More info on how to create a Web Site on IIS can be found at https://support.microsoft.com/en-us/kb/323972.

4. Add a new URL rewrite rule

  1. From the IIS Console, click on  jira.example.com  and open URL Rewrite:
  2. From the Actions panel on the right hand side, select "Add Rules" and choose "Blank Rule";
  3. Add a name for the rule;
  4. Set Match URL to:
    1. Requested URLMatches the Pattern
    2. UsingRegular Expressions
    3. Pattern(.*)
    4. Ignore CaseChecked
  5. Set Action to:
    1. Action TypeRewrite
    2. Rewrite URL http://<JIRA_url:Port>/{R:1}
    3. Append query stringChecked
  6. Mark Stop processing of subsequent rules;
  7. Click on Apply to apply the changes.
     

5. Tune Request Filtering

  1. Double-click on the site name to move in the site configuration section.

  2. Click in Request Filtering

  3. Then click in Edit Feature Settings:
  4. Check Allow double escaping and hit OK:

6. Disable Output Caching

  1. On the Site Home screen in IIS Manager double click on "Output Caching"
  2. On the right side under Actions, click on Edit Feature Settings
  3. Uncheck Enable Cache and Enable kernel cache
  4. Click OK

Enabling caching will have intermittent user session changed. Users session changed or hijacked due to IIS Output Caching

7. Enable long URLs

Add a registry key as shown below to increase the path length that IIS can handle. This is necessary for some gadgets and buttons to work correctly.

Path: "HKEY_LOCAL_MACHINE\System\CurrentControlSet\Services\HTTP\Parameters"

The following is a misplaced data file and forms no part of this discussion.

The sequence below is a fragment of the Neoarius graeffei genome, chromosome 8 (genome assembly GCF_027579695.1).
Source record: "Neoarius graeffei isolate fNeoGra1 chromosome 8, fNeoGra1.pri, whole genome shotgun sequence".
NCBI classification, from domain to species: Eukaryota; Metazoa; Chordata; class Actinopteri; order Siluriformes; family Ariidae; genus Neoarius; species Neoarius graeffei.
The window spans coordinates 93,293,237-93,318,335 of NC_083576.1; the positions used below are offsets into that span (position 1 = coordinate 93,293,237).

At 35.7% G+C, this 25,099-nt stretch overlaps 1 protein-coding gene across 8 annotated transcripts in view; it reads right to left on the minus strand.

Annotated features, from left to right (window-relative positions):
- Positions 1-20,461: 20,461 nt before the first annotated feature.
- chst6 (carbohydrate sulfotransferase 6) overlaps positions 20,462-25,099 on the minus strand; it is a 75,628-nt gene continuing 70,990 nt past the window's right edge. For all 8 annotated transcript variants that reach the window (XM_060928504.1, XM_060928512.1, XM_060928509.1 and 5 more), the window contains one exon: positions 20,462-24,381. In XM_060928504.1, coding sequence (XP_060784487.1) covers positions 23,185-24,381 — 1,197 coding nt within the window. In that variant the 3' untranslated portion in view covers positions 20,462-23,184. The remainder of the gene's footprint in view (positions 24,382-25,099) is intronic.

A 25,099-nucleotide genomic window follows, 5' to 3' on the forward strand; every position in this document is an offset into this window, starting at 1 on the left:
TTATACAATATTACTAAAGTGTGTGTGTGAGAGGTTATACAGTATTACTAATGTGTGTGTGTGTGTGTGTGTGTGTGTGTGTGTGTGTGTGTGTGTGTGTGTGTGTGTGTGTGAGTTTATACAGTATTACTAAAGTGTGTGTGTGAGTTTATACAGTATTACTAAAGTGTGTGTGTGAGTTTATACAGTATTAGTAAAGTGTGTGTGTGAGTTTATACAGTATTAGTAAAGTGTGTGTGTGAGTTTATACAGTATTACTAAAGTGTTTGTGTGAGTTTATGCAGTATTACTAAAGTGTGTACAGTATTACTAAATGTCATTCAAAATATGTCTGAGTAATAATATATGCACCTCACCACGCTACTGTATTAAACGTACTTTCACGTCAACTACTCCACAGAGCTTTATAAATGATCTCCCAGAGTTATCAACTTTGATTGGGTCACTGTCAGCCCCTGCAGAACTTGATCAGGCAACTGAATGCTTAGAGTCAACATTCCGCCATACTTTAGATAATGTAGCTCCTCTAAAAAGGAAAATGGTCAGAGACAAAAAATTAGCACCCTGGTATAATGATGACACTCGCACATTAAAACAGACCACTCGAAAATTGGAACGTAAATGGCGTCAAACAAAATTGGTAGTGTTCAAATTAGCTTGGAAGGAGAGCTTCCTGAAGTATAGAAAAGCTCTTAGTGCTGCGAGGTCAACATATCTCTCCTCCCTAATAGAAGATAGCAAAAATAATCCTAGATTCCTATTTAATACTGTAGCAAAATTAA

Type: DWORD 32-bit
Name: "UrlSegmentMaxLength"
Value: "1000" Hexadezimal


Confluence 6.0 specific notes:

If you're using Confluence 6.0 or later with Synchrony (which is required for collaborative editing), you'll need to ensure the following prerequisites are met:

  1. You must have IIS version 8.0 or higher installed
  2. You must have Web Sockets Support for IIS installed
  3. You must have Application Request Routing 3.0 installed

Please note that at this time we have seen some issues with IIS and Synchrony when pasting text. Pasting text is not possible if it is more than a small amount of text, as indicated in this issue:

CONFSERVER-46504 - Getting issue details... STATUS

You'll also need to use the following rewrite rules in your web.config file:

Sample web.config for Synchrony
    <system.webServer>
        <rewrite>
            <rules>
                <clear />
                <rule name="Synchrony HTTP" stopProcessing="true">
                    <match url="synchrony/(.*)" />
                    <conditions logicalGrouping="MatchAll" trackAllCaptures="false" />
                    <action type="Rewrite" url="http://localhost:8091/synchrony/{R:1}" />
                </rule>
                <rule name="Synchrony Web Sockets Reverse Proxy" stopProcessing="true">
                    <match url="ws://(.*)" />
                    <conditions logicalGrouping="MatchAll" trackAllCaptures="false" />
                    <action type="Rewrite" url="ws://localhost:8091/{R:1}" />
                </rule>
                <rule name="Confluence Reverse Proxy" stopProcessing="true">
                    <match url="(.*)" />
                    <conditions logicalGrouping="MatchAll" trackAllCaptures="false" />
                    <action type="Rewrite" url="http://localhost:8090/{R:1}" />